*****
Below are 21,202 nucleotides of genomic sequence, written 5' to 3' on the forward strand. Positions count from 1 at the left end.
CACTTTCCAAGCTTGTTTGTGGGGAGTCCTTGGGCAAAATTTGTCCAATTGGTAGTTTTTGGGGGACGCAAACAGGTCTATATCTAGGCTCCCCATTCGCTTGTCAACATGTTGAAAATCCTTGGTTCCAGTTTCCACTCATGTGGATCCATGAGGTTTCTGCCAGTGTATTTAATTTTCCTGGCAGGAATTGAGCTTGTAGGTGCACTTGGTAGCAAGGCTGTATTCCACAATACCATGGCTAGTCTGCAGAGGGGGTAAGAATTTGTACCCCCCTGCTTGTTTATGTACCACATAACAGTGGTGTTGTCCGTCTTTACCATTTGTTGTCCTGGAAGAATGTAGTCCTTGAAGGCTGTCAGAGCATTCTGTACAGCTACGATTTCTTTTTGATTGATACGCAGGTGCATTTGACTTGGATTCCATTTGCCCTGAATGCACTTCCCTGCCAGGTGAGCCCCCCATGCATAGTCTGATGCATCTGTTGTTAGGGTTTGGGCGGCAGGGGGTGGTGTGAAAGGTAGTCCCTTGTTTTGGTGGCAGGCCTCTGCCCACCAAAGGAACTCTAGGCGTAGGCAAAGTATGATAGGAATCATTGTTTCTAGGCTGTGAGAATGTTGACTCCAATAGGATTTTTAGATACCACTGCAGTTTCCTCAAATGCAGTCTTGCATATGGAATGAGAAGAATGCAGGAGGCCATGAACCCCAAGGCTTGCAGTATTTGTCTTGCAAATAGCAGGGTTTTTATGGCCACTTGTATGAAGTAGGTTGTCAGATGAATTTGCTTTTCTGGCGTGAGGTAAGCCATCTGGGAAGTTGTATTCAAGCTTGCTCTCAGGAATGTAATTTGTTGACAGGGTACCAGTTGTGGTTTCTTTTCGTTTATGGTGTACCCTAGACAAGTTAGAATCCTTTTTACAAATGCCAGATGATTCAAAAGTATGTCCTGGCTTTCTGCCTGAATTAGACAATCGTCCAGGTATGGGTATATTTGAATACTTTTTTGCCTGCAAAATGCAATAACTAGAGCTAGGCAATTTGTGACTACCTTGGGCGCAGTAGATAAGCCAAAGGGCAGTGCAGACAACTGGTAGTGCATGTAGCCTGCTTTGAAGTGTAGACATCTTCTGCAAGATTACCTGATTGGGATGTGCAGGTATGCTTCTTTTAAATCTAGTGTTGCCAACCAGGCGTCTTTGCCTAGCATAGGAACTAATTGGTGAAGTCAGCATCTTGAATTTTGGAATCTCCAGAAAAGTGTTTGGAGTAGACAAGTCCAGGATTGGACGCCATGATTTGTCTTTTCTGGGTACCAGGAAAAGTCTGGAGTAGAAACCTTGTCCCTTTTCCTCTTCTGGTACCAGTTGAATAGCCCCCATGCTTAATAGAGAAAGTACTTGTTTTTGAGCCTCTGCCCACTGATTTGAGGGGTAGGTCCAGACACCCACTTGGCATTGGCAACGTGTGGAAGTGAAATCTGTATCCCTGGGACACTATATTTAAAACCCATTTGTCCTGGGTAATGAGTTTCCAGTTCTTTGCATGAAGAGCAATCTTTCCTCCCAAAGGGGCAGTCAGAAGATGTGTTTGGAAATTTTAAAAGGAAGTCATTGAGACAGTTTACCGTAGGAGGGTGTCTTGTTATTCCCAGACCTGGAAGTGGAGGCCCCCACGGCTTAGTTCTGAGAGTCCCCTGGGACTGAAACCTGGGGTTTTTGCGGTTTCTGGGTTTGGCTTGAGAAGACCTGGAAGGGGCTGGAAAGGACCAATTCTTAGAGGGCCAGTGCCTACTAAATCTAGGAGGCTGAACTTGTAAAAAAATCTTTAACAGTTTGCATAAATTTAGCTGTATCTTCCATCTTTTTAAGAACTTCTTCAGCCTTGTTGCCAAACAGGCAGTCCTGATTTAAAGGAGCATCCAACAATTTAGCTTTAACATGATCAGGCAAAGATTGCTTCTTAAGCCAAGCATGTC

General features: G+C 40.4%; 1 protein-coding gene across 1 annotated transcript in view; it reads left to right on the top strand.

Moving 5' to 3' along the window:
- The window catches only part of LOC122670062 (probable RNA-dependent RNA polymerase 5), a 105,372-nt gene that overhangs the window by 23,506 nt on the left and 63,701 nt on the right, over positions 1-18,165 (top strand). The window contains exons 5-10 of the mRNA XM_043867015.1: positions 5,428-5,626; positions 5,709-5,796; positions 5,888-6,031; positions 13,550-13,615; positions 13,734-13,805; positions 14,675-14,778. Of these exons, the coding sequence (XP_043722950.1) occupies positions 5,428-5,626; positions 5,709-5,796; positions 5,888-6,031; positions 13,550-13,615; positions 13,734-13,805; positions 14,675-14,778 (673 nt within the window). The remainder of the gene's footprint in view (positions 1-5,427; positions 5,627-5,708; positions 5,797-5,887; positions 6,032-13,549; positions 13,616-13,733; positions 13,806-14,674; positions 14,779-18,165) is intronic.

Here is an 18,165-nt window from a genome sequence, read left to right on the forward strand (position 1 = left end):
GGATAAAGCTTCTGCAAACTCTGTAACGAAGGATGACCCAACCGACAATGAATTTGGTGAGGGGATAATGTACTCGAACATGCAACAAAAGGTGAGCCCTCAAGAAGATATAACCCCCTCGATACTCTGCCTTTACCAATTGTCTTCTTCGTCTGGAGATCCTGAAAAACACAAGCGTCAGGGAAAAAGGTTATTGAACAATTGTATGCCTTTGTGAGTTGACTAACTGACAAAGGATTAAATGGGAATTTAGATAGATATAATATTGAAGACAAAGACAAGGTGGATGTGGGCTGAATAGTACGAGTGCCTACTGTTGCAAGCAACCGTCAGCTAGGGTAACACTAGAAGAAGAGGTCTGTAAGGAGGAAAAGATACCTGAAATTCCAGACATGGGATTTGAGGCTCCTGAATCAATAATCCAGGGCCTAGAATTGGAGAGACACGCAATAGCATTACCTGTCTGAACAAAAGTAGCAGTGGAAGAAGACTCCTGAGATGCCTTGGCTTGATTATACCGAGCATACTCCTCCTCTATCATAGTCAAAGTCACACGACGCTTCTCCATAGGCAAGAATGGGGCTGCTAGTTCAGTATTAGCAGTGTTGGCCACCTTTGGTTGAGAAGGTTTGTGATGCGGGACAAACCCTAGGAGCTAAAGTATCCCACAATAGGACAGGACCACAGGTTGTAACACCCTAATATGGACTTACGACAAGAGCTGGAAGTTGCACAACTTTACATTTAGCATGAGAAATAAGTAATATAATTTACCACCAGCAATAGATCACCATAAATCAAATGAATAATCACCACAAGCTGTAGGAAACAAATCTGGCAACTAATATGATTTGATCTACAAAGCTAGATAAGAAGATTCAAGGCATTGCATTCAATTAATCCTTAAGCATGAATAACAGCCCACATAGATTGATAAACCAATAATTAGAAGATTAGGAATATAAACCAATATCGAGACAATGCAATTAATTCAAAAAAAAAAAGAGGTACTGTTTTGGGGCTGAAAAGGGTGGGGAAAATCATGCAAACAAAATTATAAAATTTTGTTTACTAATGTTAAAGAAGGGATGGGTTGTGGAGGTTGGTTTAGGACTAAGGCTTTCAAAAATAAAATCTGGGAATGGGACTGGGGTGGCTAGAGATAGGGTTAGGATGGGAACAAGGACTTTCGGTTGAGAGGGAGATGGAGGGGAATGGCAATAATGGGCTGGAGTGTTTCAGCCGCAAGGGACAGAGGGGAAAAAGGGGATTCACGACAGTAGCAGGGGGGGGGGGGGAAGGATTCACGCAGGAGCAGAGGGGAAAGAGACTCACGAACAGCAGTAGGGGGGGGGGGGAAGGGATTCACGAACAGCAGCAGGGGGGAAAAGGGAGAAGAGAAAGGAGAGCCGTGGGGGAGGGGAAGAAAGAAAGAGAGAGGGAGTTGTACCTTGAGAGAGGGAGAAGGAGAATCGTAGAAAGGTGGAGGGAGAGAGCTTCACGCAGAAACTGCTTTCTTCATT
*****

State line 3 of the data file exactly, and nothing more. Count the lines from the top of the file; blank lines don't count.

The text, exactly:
General features: G+C 40.4%; 1 protein-coding gene across 1 annotated transcript in view; it reads left to right on the top strand.